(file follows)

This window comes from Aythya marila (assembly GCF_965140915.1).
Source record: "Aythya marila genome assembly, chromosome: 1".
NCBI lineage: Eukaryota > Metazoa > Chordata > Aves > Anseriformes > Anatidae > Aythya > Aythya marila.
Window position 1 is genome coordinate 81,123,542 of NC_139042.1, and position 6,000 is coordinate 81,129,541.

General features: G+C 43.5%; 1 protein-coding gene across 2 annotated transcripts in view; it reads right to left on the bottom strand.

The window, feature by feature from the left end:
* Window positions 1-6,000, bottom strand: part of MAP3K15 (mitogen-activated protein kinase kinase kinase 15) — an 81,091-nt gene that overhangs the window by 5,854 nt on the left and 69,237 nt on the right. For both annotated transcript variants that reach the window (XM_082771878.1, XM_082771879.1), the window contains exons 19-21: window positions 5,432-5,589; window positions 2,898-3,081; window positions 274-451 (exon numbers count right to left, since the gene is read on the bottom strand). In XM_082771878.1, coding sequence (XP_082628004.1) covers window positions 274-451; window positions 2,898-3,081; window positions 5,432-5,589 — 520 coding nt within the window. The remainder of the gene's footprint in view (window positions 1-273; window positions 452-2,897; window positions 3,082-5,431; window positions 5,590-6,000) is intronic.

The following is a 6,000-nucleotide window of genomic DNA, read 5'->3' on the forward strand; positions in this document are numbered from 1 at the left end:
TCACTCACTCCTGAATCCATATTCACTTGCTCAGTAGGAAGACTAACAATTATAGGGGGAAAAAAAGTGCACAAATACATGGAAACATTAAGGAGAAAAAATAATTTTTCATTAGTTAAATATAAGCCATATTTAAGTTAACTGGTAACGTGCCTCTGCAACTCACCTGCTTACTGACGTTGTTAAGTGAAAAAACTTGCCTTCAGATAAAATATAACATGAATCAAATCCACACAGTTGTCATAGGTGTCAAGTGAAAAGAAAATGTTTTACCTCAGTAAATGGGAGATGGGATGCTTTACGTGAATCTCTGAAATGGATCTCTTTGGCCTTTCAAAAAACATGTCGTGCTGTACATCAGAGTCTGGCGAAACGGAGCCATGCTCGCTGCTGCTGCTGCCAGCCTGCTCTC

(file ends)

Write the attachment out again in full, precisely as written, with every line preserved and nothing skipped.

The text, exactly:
This window comes from Aythya marila (assembly GCF_965140915.1).
Source record: "Aythya marila genome assembly, chromosome: 1".
NCBI lineage: Eukaryota > Metazoa > Chordata > Aves > Anseriformes > Anatidae > Aythya > Aythya marila.
Window position 1 is genome coordinate 81,123,542 of NC_139042.1, and position 6,000 is coordinate 81,129,541.

General features: G+C 43.5%; 1 protein-coding gene across 2 annotated transcripts in view; it reads right to left on the bottom strand.

The window, feature by feature from the left end:
* Window positions 1-6,000, bottom strand: part of MAP3K15 (mitogen-activated protein kinase kinase kinase 15) — an 81,091-nt gene that overhangs the window by 5,854 nt on the left and 69,237 nt on the right. For both annotated transcript variants that reach the window (XM_082771878.1, XM_082771879.1), the window contains exons 19-21: window positions 5,432-5,589; window positions 2,898-3,081; window positions 274-451 (exon numbers count right to left, since the gene is read on the bottom strand). In XM_082771878.1, coding sequence (XP_082628004.1) covers window positions 274-451; window positions 2,898-3,081; window positions 5,432-5,589 — 520 coding nt within the window. The remainder of the gene's footprint in view (window positions 1-273; window positions 452-2,897; window positions 3,082-5,431; window positions 5,590-6,000) is intronic.

The following is a 6,000-nucleotide window of genomic DNA, read 5'->3' on the forward strand; positions in this document are numbered from 1 at the left end:
TCACTCACTCCTGAATCCATATTCACTTGCTCAGTAGGAAGACTAACAATTATAGGGGGAAAAAAAGTGCACAAATACATGGAAACATTAAGGAGAAAAAATAATTTTTCATTAGTTAAATATAAGCCATATTTAAGTTAACTGGTAACGTGCCTCTGCAACTCACCTGCTTACTGACGTTGTTAAGTGAAAAAACTTGCCTTCAGATAAAATATAACATGAATCAAATCCACACAGTTGTCATAGGTGTCAAGTGAAAAGAAAATGTTTTACCTCAGTAAATGGGAGATGGGATGCTTTACGTGAATCTCTGAAATGGATCTCTTTGGCCTTTCAAAAAACATGTCGTGCTGTACATCAGAGTCTGGCGAAACGGAGCCATGCTCGCTGCTGCTGCTGCCAGCCTGCTCTC